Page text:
Michael Douglas won an Oscar for playing Gordon “Greed is good” Gekko in Wall Street (1988). Although he was supposed to be a bad guy, Epps says, many people in the financial industries saw him as a role model, down to his slicked-back hair and suspenders. It was an era when it was good to be a businessman; it was good to make money.
There were also ends of eras.
Epps points to Die Hard (1988) as the granddaddy of the action movies and one of the last in which viewers were dazzled by stuntmen doing their own stunts.
“Now, with CGI (computer-generated imagery), people know a lot of it is done in computers,” Epps says.
The 1980s also was the first era when a movie that didn’t do so well at the box office could get a second chance on home video and cable TV. A Christmas Story (1983) was a box-office dud, but it’s now so popular that TBS runs it for 24 hours straight on Christmas Eve/Day, and the Red Rider BB Gun and quotes from the movie are part of the pop-culture lexicon.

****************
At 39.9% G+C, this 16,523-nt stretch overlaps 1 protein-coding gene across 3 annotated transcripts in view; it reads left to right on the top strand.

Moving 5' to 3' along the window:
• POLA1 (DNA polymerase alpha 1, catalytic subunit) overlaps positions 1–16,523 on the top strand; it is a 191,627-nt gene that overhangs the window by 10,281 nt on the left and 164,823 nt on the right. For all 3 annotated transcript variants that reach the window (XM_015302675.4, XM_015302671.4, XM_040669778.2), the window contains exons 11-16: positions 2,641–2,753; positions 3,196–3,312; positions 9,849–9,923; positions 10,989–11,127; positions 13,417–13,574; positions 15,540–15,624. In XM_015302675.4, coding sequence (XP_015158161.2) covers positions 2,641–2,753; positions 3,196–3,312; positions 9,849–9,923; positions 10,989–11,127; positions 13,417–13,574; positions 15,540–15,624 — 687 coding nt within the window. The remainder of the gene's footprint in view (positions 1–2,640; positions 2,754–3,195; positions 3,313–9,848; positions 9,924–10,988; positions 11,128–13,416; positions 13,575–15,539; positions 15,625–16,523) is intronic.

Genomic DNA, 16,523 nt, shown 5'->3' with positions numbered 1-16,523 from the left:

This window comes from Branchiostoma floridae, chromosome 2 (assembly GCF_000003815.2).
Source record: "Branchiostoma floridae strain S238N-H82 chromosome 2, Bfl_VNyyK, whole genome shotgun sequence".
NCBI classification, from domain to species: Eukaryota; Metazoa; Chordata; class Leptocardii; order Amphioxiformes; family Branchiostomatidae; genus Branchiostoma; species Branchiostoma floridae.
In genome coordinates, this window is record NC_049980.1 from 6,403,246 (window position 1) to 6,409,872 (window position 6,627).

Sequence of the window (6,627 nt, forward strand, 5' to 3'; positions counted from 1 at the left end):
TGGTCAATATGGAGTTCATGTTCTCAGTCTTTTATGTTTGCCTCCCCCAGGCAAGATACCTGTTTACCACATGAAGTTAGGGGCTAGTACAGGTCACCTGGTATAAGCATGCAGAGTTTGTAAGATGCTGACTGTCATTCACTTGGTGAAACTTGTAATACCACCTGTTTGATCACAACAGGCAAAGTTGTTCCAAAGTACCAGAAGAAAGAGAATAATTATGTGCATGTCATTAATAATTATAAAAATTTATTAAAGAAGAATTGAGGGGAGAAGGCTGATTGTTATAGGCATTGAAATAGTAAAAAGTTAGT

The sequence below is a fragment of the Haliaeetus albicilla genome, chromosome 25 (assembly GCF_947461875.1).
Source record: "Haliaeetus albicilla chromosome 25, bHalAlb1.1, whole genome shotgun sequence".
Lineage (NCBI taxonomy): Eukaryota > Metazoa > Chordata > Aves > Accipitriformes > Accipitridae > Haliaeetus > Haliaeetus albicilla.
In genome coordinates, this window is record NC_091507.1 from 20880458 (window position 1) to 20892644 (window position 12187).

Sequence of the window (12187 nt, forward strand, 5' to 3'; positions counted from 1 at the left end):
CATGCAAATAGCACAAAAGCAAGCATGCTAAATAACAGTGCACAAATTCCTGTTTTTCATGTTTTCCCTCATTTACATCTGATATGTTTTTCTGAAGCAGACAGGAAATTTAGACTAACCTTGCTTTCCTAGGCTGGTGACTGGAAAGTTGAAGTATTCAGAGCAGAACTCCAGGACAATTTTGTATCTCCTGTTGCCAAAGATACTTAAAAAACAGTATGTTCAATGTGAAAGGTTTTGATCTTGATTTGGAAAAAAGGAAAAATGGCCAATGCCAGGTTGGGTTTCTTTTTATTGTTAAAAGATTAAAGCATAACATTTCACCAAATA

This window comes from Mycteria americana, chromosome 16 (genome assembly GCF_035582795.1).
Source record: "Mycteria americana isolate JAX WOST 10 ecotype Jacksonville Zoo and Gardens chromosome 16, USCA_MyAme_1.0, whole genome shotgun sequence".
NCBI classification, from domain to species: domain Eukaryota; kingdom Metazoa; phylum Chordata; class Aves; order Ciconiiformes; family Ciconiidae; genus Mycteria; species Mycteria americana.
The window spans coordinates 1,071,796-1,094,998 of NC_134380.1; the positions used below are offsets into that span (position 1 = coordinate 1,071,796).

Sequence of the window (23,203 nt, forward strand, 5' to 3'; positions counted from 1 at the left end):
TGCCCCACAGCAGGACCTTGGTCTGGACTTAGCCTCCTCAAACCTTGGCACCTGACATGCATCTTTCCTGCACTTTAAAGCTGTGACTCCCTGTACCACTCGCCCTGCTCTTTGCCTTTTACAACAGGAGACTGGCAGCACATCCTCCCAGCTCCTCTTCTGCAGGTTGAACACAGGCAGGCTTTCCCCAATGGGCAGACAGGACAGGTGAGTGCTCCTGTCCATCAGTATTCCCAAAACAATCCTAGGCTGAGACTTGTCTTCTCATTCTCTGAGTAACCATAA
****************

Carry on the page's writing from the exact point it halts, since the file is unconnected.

Right now, the 1980s is about 20 years in our DeLorean’s rear-view mirror. What will survive 50 years? Will it just be those seemingly timeless classics Gandhi (1982) and Amadeus (1984). Or will time capsules, such as some of the John Hughes movies, also make it?
“Even Casablanca, which is undeniably a classic, is very tied to its era of World War II,” Epps says. “Most movies are somewhat tied to the era in which they were made.”
Now that we are prompted to take a look back at the movies of the ’80s, we can say it was a pretty good era.
Above: Michael Douglas as Gordon Gekko in Wall Street. Farther above: Molly Ringwald in The Breakfast Club.